One thing that I don't cover enough on here is my love of track. It's ironic that I don't cover it on a weekly basis because of the success Villanova has had in the sport, but there's already a blog that does that exclusively and I don't want to steal their thunder. Other than basketball, the only sports at Villanova that should be absolutely untouchable regardless of conference affiliation are cross country and track. Villanova's success throughout history in track makes Villanova basketball look like small potatoes. Throughout its history, Villanova track has won numerous national championships in track and cross country on both an individual and team basis including the last two NCAA women's cross country titles, won 11 Olympic medals (7 gold, 4 silver), plus the men's and women's cross country teams are both currently ranked in the top 20 nationally (the women are #1, the men are #19).
To go along with the success that they have achieved in competition, the track team has proven a useful tool for attracting students from foreign countries including greats such as Ron Delany, Eamonn Coghlan, Marcus O'Sullivan and Sonia O'Sullivan of Ireland; Sydney Maree of South Africa; and Carmen Douma and Sheila Reid of Canada.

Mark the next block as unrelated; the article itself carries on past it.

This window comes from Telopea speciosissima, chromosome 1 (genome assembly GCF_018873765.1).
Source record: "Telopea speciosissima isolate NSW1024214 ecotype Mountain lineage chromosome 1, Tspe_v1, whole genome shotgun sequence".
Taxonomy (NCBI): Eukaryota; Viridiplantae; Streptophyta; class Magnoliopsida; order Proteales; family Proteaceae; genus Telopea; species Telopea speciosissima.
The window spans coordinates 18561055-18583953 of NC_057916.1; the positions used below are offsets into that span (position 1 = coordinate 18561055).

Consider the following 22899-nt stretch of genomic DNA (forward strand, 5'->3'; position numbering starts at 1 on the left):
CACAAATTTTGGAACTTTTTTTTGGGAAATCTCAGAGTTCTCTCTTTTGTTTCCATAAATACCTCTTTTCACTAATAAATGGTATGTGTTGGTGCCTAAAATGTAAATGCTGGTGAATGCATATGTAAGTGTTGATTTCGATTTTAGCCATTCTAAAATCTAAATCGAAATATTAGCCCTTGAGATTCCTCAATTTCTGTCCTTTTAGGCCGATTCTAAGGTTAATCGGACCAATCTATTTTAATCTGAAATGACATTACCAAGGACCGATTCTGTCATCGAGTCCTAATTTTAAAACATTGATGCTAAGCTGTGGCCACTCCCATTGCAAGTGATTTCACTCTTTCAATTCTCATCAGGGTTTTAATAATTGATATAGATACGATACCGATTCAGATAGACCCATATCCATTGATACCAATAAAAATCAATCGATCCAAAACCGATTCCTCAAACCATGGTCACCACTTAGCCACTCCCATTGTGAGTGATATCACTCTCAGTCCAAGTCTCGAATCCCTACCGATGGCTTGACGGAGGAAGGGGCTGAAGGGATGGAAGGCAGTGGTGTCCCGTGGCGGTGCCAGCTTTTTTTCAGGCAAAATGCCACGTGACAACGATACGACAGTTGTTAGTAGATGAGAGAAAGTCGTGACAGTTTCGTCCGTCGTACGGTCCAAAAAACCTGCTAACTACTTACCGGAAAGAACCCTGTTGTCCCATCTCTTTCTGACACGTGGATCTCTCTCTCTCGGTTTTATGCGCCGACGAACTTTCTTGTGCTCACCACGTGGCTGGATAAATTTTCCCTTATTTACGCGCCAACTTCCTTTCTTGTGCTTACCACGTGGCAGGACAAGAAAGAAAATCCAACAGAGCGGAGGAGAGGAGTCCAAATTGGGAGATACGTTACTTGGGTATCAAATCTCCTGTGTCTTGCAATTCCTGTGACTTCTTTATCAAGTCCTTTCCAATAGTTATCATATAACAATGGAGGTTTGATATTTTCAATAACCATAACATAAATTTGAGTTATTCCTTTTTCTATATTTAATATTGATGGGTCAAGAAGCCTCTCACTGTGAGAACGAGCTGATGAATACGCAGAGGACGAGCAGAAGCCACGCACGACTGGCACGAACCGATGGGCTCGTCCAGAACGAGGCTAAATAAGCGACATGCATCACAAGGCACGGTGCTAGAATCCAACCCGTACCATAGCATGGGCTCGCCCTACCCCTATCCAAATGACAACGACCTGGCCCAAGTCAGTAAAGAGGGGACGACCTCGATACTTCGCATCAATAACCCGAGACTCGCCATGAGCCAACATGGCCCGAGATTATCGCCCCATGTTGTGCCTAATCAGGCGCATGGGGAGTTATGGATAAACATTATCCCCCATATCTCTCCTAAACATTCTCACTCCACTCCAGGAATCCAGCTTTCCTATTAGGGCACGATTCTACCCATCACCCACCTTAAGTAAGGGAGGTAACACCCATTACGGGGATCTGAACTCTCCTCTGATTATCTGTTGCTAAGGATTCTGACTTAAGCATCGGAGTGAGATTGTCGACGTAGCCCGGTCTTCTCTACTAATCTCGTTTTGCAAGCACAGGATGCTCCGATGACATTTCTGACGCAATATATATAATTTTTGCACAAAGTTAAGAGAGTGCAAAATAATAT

That history could be under threat from the shifting conference landscape that is going on, and the future of the Big East looking very murky. Forming strategic alliances with schools such as Notre Dame and Georgetown, which both share Villanova's interest in being academically prestigious, but also keeping their Olympic Sports, (especially track) nationally competitive is a vital step to stabilizing Villanova track. If Notre Dame were to be forced into joining the ACC, that could have potentially disastrous consequences to Villanova track unless they suddenly develop a Kenyan recruiting pipeline. NCAA championships are too hard to win at the revenue sports to take the ones at smaller sports for granted.
Given Villanova's rich history of success in the sport along with its relatively inexpensive bottom line, it's a sport that is worth protecting and is another reason why Villanova should be as aggressive as possible in the conference realignment front. Villanova has too rich a history in track to take for granted and consistently winning NCAA championships is a testament to a well run athletic program regardless of what the sport is, so it is in Villanova's best interst to continue its track program at its current rate, or even to attempt to ramp it up from where it is now once the conference situation is settled.